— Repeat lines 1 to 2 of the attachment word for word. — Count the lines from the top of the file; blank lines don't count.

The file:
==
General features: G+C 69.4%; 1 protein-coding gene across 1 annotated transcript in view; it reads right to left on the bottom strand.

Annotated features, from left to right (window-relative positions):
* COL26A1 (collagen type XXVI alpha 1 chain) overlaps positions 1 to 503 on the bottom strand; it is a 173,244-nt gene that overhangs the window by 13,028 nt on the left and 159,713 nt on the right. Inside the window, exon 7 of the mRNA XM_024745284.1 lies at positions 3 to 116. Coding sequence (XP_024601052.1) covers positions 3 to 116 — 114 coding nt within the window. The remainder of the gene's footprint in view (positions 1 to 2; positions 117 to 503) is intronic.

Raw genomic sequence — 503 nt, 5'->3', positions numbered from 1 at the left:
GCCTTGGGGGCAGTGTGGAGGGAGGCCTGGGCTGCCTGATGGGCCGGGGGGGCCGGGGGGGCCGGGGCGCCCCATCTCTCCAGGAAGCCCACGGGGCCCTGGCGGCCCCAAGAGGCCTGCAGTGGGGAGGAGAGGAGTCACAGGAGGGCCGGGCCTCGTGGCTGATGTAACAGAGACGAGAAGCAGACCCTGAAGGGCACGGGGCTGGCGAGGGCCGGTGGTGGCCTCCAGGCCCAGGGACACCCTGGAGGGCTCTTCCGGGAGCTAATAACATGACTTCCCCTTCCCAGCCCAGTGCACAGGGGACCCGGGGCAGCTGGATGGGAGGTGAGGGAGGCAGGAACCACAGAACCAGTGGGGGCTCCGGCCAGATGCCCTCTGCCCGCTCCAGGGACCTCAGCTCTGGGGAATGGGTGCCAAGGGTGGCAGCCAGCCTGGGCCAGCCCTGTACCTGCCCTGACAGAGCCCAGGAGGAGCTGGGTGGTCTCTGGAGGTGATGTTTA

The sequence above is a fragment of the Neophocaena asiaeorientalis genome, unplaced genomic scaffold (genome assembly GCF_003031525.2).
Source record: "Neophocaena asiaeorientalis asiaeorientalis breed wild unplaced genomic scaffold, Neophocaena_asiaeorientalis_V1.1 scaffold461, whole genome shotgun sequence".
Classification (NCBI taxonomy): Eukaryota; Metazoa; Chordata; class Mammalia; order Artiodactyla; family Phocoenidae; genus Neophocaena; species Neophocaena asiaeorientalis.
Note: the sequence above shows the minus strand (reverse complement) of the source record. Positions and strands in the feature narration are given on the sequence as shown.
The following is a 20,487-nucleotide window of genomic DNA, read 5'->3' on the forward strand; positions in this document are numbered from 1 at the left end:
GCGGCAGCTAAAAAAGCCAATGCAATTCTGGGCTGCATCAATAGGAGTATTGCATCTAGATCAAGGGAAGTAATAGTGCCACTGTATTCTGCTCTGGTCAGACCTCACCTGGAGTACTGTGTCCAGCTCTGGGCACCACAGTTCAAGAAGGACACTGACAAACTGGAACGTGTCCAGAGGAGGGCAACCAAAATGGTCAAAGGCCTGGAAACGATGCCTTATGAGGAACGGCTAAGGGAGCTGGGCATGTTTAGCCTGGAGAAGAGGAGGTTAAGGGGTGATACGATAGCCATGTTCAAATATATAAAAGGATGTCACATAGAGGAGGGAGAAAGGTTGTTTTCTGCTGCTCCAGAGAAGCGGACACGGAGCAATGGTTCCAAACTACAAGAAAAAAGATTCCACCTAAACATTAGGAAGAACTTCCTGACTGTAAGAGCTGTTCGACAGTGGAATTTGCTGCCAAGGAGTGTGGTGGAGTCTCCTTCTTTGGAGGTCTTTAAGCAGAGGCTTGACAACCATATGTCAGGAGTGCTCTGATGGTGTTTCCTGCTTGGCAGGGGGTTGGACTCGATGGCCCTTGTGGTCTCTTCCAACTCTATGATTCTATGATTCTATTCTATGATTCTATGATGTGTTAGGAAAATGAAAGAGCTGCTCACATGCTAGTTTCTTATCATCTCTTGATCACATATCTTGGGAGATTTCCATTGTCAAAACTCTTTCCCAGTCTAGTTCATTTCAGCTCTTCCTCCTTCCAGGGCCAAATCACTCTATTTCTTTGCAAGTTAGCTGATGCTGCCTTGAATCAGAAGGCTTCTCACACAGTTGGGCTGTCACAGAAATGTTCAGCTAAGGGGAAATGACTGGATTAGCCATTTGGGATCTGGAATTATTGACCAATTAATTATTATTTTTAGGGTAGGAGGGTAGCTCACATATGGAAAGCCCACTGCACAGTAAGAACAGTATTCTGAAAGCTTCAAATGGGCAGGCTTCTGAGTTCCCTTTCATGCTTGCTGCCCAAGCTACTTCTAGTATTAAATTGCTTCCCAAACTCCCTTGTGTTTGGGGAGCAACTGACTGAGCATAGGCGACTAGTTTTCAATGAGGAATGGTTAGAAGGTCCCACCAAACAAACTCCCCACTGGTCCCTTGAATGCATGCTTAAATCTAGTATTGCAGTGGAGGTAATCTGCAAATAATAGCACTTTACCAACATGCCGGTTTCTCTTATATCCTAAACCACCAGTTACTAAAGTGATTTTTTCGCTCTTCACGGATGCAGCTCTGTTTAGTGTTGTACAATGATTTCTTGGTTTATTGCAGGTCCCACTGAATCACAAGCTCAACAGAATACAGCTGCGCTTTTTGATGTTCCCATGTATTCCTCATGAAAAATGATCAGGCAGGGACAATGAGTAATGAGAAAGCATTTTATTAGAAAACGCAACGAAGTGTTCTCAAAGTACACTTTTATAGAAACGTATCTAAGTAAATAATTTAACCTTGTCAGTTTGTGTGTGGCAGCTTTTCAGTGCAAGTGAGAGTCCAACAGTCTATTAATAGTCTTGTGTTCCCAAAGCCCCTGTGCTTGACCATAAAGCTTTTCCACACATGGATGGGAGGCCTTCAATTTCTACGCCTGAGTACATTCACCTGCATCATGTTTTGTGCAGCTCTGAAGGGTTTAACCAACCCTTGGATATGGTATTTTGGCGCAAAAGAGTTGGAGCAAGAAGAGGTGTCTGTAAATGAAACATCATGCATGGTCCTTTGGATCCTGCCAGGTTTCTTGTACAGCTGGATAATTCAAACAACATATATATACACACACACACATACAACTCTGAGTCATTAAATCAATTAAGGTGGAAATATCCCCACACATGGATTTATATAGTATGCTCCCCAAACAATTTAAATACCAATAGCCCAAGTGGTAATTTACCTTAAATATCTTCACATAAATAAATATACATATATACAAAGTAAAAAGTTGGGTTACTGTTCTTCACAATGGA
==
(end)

General features: G+C 69.4%; 1 protein-coding gene across 1 annotated transcript in view; it reads right to left on the bottom strand.

Annotated features, from left to right (window-relative positions):